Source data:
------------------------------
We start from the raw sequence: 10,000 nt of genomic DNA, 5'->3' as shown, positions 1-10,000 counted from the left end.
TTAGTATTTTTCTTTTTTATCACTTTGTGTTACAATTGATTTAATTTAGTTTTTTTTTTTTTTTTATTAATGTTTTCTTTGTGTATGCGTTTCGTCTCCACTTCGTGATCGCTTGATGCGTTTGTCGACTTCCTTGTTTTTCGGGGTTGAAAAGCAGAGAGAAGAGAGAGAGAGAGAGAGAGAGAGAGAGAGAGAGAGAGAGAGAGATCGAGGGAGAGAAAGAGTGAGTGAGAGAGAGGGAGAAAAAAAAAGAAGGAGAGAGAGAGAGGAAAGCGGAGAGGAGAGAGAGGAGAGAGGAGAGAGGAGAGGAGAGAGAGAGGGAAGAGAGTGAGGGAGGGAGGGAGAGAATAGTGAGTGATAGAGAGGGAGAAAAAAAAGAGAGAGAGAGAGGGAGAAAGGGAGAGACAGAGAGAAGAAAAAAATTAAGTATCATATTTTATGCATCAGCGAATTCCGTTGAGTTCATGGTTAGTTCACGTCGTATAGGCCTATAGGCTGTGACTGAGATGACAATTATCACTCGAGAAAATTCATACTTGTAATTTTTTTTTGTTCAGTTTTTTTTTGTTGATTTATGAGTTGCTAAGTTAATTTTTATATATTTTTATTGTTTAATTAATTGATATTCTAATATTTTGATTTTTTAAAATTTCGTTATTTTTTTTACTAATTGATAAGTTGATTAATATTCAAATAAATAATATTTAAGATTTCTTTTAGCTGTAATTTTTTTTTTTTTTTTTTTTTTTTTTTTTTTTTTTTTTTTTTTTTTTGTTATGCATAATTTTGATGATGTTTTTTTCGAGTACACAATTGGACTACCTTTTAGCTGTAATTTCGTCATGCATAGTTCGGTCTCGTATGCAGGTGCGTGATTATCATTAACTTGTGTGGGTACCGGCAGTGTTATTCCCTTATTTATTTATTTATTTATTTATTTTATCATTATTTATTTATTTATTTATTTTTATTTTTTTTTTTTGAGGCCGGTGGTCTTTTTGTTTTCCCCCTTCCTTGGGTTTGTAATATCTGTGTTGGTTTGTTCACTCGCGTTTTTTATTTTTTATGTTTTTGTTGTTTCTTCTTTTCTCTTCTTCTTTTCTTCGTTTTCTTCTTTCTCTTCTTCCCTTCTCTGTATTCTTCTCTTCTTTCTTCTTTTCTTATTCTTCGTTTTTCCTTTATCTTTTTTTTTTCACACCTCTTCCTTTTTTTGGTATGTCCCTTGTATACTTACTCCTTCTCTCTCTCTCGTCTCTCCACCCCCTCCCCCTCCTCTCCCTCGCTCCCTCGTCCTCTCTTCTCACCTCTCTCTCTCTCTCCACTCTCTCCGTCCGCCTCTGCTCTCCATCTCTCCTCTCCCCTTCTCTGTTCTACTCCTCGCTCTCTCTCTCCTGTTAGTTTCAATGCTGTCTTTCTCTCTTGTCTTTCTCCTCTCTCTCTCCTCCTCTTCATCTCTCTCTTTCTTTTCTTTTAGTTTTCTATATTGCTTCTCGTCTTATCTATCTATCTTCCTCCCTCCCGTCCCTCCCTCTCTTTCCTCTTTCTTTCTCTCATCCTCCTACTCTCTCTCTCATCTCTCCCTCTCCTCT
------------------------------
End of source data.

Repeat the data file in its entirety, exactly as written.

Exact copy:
We start from the raw sequence: 10,000 nt of genomic DNA, 5'->3' as shown, positions 1-10,000 counted from the left end.
TTAGTATTTTTCTTTTTTATCACTTTGTGTTACAATTGATTTAATTTAGTTTTTTTTTTTTTTTTATTAATGTTTTCTTTGTGTATGCGTTTCGTCTCCACTTCGTGATCGCTTGATGCGTTTGTCGACTTCCTTGTTTTTCGGGGTTGAAAAGCAGAGAGAAGAGAGAGAGAGAGAGAGAGAGAGAGAGAGAGAGAGAGAGAGAGATCGAGGGAGAGAAAGAGTGAGTGAGAGAGAGGGAGAAAAAAAAAGAAGGAGAGAGAGAGAGGAAAGCGGAGAGGAGAGAGAGGAGAGAGGAGAGAGGAGAGGAGAGAGAGAGGGAAGAGAGTGAGGGAGGGAGGGAGAGAATAGTGAGTGATAGAGAGGGAGAAAAAAAAGAGAGAGAGAGAGGGAGAAAGGGAGAGACAGAGAGAAGAAAAAAATTAAGTATCATATTTTATGCATCAGCGAATTCCGTTGAGTTCATGGTTAGTTCACGTCGTATAGGCCTATAGGCTGTGACTGAGATGACAATTATCACTCGAGAAAATTCATACTTGTAATTTTTTTTTGTTCAGTTTTTTTTTGTTGATTTATGAGTTGCTAAGTTAATTTTTATATATTTTTATTGTTTAATTAATTGATATTCTAATATTTTGATTTTTTAAAATTTCGTTATTTTTTTTACTAATTGATAAGTTGATTAATATTCAAATAAATAATATTTAAGATTTCTTTTAGCTGTAATTTTTTTTTTTTTTTTTTTTTTTTTTTTTTTTTTTTTTTTTTTTTTTGTTATGCATAATTTTGATGATGTTTTTTTCGAGTACACAATTGGACTACCTTTTAGCTGTAATTTCGTCATGCATAGTTCGGTCTCGTATGCAGGTGCGTGATTATCATTAACTTGTGTGGGTACCGGCAGTGTTATTCCCTTATTTATTTATTTATTTATTTATTTTATCATTATTTATTTATTTATTTATTTTTATTTTTTTTTTTTGAGGCCGGTGGTCTTTTTGTTTTCCCCCTTCCTTGGGTTTGTAATATCTGTGTTGGTTTGTTCACTCGCGTTTTTTATTTTTTATGTTTTTGTTGTTTCTTCTTTTCTCTTCTTCTTTTCTTCGTTTTCTTCTTTCTCTTCTTCCCTTCTCTGTATTCTTCTCTTCTTTCTTCTTTTCTTATTCTTCGTTTTTCCTTTATCTTTTTTTTTTCACACCTCTTCCTTTTTTTGGTATGTCCCTTGTATACTTACTCCTTCTCTCTCTCTCGTCTCTCCACCCCCTCCCCCTCCTCTCCCTCGCTCCCTCGTCCTCTCTTCTCACCTCTCTCTCTCTCTCCACTCTCTCCGTCCGCCTCTGCTCTCCATCTCTCCTCTCCCCTTCTCTGTTCTACTCCTCGCTCTCTCTCTCCTGTTAGTTTCAATGCTGTCTTTCTCTCTTGTCTTTCTCCTCTCTCTCTCCTCCTCTTCATCTCTCTCTTTCTTTTCTTTTAGTTTTCTATATTGCTTCTCGTCTTATCTATCTATCTTCCTCCCTCCCGTCCCTCCCTCTCTTTCCTCTTTCTTTCTCTCATCCTCCTACTCTCTCTCTCATCTCTCCCTCTCCTCT